Reddish Vale Country Park

Ladybirds are among the best known and best liked of Britains beetles because if their bright colours and the aphid eating habits of most species, although not all are predatory.


Ladybirds belong to the Coccinellida order of beatles, Britain has 42 members of this order although only 24 or these are true Ladybirds.

Ladybirds are often brightly coloured to ward off potential predators. This defence works because most predators associate bright colours (especially orange and black or yellow and black) with poison and other unpleasant properties. Most Ladybirds are poisonous to smaller predators, such as lizards and small birds; however, a human would have to eat several hundred Ladybirds before feeling any effects. Adult Ladybirds are able to reflex-bleed from their leg joints, releasing their oily yellow toxin with a strong repellant smell. This becomes quite obvious when Ladybirds are handled roughly.


Most Ladybirds are beneficial to gardeners. In the spring you can usually find Ladybirds in vegetable gardens feeding on aphids. As in many insects, Ladybirds hibernate during the winter. Ladybirds are usually found where aphids are, and they lay their eggs near their prey, to increase the likelihood the  larvae will find the prey easily. In the main breeding season, May and June a female can lay more than 2000 small yellow eggs, providing she has plenty of aphids to feed on, she can also lay extra infertile eggs, these appear to provide a backup food source for the larvae when they hatch.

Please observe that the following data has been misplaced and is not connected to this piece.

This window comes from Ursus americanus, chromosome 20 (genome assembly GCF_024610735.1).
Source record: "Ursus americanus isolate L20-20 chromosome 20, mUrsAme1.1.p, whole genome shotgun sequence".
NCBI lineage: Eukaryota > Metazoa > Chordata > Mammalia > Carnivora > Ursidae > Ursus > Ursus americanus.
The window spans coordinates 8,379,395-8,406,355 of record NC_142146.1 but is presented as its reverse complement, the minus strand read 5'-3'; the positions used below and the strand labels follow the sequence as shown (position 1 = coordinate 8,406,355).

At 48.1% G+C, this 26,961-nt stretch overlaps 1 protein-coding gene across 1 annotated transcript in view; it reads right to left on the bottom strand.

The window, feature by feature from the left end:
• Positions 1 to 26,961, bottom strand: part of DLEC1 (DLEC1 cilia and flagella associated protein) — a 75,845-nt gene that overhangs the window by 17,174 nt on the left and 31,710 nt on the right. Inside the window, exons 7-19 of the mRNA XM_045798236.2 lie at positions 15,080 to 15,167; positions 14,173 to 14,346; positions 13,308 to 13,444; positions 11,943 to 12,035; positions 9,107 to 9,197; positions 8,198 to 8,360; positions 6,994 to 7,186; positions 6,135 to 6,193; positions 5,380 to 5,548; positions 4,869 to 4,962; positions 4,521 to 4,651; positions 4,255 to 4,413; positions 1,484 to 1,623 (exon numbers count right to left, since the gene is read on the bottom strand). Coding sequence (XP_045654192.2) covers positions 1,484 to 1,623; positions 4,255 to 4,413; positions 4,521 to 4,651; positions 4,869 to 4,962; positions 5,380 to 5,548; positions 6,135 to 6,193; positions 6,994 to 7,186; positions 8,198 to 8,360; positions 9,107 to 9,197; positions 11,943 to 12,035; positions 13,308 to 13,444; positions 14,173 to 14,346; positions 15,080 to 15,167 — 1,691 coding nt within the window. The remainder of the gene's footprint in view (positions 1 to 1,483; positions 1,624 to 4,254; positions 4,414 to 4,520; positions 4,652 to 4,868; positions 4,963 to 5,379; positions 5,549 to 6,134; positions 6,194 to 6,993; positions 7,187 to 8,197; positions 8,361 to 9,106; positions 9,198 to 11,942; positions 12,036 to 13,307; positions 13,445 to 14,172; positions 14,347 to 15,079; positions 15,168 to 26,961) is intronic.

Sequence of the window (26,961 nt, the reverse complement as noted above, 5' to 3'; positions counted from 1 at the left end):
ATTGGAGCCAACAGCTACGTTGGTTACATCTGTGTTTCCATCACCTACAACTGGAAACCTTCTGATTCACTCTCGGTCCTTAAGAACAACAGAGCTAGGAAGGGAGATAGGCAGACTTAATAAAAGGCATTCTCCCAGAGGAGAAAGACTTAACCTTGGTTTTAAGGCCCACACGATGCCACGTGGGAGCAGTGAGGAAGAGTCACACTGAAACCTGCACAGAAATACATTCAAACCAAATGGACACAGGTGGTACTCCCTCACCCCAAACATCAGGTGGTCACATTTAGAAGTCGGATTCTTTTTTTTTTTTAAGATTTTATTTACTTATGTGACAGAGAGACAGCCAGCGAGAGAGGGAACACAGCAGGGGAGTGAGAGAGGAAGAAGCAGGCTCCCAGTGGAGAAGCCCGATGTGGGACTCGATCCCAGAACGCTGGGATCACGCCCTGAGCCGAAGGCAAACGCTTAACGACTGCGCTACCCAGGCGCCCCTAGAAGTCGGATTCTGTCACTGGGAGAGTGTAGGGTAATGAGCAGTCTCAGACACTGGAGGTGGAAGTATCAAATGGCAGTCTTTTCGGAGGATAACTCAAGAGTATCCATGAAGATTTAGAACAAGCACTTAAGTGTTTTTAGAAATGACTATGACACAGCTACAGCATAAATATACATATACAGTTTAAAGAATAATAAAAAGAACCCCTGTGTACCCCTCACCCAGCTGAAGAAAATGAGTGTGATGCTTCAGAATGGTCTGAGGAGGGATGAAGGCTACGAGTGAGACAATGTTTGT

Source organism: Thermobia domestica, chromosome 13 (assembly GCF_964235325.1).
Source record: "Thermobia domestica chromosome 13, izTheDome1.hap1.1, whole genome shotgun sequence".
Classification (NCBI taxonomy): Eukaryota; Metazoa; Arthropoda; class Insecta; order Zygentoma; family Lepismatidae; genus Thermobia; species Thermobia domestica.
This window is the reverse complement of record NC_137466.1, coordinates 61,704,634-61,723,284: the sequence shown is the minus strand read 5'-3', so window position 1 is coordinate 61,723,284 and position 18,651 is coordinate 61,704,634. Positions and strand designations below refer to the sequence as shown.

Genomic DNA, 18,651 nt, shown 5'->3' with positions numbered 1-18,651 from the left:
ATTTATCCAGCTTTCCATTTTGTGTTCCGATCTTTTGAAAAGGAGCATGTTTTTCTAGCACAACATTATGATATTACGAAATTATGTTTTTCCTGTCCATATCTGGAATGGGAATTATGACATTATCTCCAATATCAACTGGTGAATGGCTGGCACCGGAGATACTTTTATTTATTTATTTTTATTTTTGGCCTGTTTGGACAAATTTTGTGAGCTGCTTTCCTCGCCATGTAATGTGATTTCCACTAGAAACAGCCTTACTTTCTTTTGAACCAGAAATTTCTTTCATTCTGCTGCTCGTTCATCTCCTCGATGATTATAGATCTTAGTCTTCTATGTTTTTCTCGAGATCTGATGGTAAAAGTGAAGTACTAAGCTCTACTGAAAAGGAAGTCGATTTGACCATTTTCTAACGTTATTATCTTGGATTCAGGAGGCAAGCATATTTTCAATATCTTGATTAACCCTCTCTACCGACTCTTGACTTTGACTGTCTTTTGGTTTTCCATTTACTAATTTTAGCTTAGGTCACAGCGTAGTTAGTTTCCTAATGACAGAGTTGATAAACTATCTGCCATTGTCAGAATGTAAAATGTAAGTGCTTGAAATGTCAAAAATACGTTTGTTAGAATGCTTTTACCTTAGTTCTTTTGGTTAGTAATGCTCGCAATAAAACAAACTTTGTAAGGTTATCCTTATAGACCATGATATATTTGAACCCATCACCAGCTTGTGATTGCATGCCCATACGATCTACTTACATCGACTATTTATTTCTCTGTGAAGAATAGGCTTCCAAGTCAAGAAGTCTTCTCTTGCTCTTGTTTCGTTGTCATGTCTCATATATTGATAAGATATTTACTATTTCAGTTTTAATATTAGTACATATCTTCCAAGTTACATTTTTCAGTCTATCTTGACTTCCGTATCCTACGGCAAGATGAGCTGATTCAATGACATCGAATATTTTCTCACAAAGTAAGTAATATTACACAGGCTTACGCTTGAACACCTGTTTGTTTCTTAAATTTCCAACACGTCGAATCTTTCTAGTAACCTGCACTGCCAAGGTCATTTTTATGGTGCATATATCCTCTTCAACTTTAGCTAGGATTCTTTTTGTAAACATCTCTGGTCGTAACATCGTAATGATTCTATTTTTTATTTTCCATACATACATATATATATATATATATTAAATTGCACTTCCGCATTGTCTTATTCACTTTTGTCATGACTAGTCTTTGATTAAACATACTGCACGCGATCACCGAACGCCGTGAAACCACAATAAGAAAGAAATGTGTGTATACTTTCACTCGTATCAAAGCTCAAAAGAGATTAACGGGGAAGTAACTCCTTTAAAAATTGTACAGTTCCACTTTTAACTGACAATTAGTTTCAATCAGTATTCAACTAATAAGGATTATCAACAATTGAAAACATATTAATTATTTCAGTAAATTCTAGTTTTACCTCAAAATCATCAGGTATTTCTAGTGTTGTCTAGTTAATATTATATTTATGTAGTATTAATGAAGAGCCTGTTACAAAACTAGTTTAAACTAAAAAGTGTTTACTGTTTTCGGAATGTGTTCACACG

There is a new Laybird in Britain, ' The Harlquin Ladybird ', the most invasive ladybird on Earth. The Harlequin was introduced to North America in 1988, where it is now the most widespread Ladybird species on the continent. It has already invaded much of northwestern Europe, and arrived in Britain in summer 2004 and has spread rapidly. The Harlequin is a serious threat to Britain's Ladybirds.


Ladybirds have had many regional names (now mostly disused) such as the lady-cow, may- bug, golden-knop, golden-bugs (Suffolk); and variations on Bishop-Barnaby (Norfolk dialect) - (Barney, Burney) Barnabee, Burnabee, and the Bishop-that-burneth. It is thought the name 'Ladybird' comes from the middle ages when the colourful insects were known as the 'beetle of Our Lady'. They were named after the Virgin Mary because in early religious paintings she was often shown wearing a red cloak. The seven spots on the seven spotted ladybird symbolise seven joys and seven sorrows.


The Ladybird is immortalised in the popular childrens nursery rhyme Ladybird, Ladybird:


Ladybird, ladybird, fly away home,

our house is on fire and your children have gone,

All except one, and that's Little Anne,

For she has crept under the warming pan.


Many variants exist, including one that seems ancient (recounted in an 1851 publication):


Dowdy-cow, dowdy-cow, ride away heame,

Thy house is burnt, and thy bairns are tean,

And if thou means to save thy bairns,

Take thy wings and flee away!



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